Difficult Conversations: Explaining Death
Here's how you and your nanny can discuss death with your kids, and help them grieve.
Christina Ciani has been talking to her two boys about death since they were preschoolers.
Ciani taught her boys, now 8 and 12, that while your body will die, your soul lives on. "Everyone comes. We get to love each other and then you move on," says Ciani, 43, in explaining her talks with the boys. "They seemed very comfortable with the eternalness of existence."
That comfort, the Columbus mom feels, helped her boys handle the death of six pets, the passing of her grandmother two years ago, and the sudden collapse of their grandfather, who died of a heart attack when the boys were visiting.
"I worried they would be scared and in shock, but when I spoke with them, their years of knowing death is a part of life gave them an understanding I didn't expect them to have," Ciani notes. They said they'd miss him but knew he was happy and that they were OK.
Katie A. a member of the Care.com Working Moms Message Board recently sent a tragic call for help across the forum. "My nanny passed away from a car accident. How do I go about telling my 5-year old about her?" she posted. She, and many others were at a loss for words.
"The important thing for kids to know is that death is something that happens, and it's OK to be sad about it," says Robi Ludwig, Psy.D, Parenting Expert at Care.com.
"The first thing the parents should be thinking about is, 'what does this loss really mean for a child?'" says Ken Doka, a professor of gerontology at The College of New Rochelle in New York and a senior consultant to the Hospice Foundation of America. "It's how much of a role the person had in a child's life? What meaning did they have? What will this mean for my child's day-to-day life?" And then they want to know who else it's going to happen to.
Whenever you choose to talk to your children about death, experts say parents need to be honest, should acknowledge their pain and be there for them in any way they need. You also need to prepare your nanny to handle questions and their grieving according to your plan. Doka and Luwig offer additional guidelines for helping your child handle death:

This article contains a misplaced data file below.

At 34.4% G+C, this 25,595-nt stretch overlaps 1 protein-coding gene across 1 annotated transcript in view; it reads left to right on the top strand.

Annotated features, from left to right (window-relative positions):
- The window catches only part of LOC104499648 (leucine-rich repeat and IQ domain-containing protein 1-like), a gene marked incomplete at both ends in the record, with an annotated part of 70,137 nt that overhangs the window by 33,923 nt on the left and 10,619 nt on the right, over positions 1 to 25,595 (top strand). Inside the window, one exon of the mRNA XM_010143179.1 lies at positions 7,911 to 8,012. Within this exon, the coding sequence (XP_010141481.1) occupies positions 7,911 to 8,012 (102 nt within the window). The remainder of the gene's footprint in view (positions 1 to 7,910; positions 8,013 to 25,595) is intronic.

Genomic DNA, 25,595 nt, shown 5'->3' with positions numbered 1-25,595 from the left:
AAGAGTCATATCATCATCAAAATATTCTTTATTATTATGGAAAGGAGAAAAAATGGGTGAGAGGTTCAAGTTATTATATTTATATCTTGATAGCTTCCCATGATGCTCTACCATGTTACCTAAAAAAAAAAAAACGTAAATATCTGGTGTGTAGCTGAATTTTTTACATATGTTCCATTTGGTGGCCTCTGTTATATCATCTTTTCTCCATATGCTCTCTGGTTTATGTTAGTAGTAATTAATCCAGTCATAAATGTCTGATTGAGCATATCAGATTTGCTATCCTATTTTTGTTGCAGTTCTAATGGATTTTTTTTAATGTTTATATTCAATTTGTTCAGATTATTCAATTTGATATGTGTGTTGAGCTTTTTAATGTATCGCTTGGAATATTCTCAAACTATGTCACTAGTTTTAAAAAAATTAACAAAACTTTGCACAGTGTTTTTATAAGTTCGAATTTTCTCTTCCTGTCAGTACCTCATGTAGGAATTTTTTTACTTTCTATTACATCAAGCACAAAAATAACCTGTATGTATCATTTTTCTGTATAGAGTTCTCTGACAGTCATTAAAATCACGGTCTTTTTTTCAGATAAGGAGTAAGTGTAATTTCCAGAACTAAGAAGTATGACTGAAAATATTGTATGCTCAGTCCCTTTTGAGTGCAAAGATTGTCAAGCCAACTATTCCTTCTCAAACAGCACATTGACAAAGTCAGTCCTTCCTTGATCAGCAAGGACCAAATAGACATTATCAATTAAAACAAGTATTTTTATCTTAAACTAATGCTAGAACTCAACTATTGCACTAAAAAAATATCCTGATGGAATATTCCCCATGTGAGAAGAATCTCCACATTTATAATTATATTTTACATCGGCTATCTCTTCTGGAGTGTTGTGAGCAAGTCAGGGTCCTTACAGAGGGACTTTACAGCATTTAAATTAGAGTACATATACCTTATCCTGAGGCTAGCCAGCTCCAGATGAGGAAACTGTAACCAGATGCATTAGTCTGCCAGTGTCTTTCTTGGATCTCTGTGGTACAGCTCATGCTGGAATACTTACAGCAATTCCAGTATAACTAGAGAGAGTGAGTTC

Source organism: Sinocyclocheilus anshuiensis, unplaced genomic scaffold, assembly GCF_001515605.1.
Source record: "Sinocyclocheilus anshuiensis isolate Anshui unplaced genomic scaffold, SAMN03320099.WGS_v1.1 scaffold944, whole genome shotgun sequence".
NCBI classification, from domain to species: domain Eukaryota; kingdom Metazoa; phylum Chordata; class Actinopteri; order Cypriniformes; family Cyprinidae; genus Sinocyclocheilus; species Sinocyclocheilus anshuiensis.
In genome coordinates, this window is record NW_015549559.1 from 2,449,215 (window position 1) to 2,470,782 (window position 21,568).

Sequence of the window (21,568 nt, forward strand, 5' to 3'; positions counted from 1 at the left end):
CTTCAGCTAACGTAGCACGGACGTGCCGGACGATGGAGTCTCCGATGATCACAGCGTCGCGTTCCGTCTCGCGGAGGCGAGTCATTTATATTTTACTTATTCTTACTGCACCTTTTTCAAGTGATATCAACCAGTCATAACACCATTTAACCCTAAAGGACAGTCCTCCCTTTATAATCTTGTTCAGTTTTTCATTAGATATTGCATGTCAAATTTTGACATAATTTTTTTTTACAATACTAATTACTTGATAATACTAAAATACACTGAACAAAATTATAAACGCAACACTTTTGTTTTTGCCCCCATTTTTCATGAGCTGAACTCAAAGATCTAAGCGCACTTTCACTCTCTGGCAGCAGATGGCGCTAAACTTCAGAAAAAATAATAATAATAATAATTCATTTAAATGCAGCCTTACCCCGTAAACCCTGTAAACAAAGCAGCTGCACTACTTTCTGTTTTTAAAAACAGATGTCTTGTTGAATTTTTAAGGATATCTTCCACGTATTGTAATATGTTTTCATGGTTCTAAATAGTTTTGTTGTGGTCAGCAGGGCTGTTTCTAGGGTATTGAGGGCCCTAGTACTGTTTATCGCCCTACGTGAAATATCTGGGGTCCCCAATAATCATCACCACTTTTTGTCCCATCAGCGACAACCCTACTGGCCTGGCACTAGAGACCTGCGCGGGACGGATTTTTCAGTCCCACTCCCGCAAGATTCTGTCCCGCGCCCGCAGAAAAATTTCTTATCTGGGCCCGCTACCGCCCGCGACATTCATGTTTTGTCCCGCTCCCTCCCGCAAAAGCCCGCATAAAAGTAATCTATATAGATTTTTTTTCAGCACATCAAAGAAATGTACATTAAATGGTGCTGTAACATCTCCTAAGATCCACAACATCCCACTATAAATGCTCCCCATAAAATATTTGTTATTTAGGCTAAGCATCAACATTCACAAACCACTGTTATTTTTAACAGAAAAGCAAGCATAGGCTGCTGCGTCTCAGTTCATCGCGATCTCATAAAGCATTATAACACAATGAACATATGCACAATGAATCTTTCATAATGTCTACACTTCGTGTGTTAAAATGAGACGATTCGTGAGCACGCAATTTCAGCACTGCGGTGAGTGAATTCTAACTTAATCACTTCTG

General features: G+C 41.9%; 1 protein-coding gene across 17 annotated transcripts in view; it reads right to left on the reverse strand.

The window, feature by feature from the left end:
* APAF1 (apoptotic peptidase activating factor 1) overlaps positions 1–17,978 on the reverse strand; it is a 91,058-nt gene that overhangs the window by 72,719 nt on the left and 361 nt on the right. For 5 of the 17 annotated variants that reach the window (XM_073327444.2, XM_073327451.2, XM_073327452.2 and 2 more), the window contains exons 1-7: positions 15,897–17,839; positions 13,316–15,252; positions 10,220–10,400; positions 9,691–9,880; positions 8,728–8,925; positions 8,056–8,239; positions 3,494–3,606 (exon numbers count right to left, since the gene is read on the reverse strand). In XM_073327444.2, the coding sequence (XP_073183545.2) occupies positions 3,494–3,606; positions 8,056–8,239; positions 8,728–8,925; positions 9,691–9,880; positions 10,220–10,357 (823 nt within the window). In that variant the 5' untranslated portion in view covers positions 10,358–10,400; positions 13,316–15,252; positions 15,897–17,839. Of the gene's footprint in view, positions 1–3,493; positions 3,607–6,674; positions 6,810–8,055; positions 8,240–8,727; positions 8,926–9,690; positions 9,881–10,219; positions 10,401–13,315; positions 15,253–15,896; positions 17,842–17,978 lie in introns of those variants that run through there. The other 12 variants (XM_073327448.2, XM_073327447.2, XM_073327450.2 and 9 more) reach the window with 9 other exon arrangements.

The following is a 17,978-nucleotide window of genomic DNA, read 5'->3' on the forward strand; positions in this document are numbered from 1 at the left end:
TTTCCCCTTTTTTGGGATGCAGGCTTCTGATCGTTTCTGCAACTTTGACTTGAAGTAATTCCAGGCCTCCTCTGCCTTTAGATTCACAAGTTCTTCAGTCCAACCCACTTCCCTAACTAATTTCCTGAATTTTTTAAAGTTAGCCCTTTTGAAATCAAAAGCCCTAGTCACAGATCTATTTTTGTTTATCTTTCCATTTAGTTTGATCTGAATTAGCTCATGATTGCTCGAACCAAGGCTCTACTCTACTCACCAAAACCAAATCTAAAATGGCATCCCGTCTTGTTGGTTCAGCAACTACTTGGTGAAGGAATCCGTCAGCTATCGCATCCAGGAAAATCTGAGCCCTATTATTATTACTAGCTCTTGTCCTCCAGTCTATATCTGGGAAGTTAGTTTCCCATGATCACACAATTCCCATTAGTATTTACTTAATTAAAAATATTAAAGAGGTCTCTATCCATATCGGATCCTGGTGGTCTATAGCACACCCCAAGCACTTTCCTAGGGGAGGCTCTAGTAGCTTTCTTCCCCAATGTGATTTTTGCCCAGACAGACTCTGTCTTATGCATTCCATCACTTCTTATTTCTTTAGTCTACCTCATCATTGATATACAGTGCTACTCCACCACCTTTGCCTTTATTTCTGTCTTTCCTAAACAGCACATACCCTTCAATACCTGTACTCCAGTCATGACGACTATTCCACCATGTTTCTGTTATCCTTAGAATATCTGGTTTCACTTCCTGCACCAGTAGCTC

Start early. Parents can start the conversation before their family suffers a tragedy. You can talk about death when your children ask questions about something happening in their world, like after seeing a dead bird or hearing that a neighbor died, Doka says. It's best to follow their lead and answer questions when they arise, rather than introducing the subject of death out of the blue, which could be boring or scary for a kid, Doka explains.
"Preschool children may have some idea of what it means, but by age 7 or 8, most kids have a fairly mature grasp of the concept of death," Doka says.
Define death. Doka suggests that parents finish the sentence, "Death is..." themselves, before explaining death to their kids. If children don't understand the concept, he says, you can show them a battery-operated toy in motion, and then remove the battery to show them what it's like when life has stopped. Or, let them listen to their heartbeat and explain that sometimes a person gets sick and their heart stops beating.